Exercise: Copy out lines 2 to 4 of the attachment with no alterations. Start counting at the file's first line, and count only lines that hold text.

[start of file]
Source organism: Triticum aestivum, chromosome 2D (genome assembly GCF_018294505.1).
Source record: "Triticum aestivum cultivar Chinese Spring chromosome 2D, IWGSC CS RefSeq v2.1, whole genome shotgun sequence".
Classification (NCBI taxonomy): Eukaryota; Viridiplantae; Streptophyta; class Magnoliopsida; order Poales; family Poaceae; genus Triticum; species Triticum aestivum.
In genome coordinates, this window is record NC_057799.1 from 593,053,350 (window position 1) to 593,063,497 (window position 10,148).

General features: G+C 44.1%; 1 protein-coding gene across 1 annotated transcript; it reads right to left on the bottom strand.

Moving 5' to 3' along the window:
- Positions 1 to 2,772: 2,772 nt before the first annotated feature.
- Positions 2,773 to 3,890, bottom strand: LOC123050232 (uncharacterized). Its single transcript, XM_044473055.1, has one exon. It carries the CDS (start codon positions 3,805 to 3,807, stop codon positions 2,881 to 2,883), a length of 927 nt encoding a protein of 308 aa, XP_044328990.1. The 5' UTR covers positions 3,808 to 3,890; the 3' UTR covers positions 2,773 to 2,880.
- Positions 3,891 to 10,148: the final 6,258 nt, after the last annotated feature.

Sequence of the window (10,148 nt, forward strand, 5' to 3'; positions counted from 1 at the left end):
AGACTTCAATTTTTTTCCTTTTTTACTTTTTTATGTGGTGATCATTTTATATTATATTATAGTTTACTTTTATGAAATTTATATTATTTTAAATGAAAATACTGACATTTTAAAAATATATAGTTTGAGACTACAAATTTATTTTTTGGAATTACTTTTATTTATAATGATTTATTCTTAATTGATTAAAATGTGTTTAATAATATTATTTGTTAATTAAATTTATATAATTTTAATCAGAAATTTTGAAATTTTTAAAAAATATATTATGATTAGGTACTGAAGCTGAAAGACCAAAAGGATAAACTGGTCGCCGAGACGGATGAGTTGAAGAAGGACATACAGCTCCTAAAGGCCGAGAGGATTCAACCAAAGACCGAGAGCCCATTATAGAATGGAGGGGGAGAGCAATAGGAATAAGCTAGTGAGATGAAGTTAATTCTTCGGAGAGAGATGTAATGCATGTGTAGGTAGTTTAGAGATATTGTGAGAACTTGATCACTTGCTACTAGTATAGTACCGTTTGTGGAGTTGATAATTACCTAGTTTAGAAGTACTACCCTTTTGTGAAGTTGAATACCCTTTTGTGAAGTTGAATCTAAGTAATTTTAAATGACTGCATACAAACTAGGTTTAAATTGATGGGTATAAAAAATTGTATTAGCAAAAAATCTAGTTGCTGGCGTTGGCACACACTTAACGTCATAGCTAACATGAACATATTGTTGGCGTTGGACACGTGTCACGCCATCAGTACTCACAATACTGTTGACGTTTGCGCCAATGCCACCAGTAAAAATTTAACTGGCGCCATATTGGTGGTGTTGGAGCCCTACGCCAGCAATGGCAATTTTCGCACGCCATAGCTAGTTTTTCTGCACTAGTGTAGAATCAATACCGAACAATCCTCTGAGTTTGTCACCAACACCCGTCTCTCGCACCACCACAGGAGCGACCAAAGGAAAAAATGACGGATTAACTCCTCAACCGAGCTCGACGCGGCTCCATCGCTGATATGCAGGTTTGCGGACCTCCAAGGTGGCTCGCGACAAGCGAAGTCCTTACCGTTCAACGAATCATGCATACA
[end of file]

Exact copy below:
Source record: "Triticum aestivum cultivar Chinese Spring chromosome 2D, IWGSC CS RefSeq v2.1, whole genome shotgun sequence".
Classification (NCBI taxonomy): Eukaryota; Viridiplantae; Streptophyta; class Magnoliopsida; order Poales; family Poaceae; genus Triticum; species Triticum aestivum.
In genome coordinates, this window is record NC_057799.1 from 593,053,350 (window position 1) to 593,063,497 (window position 10,148).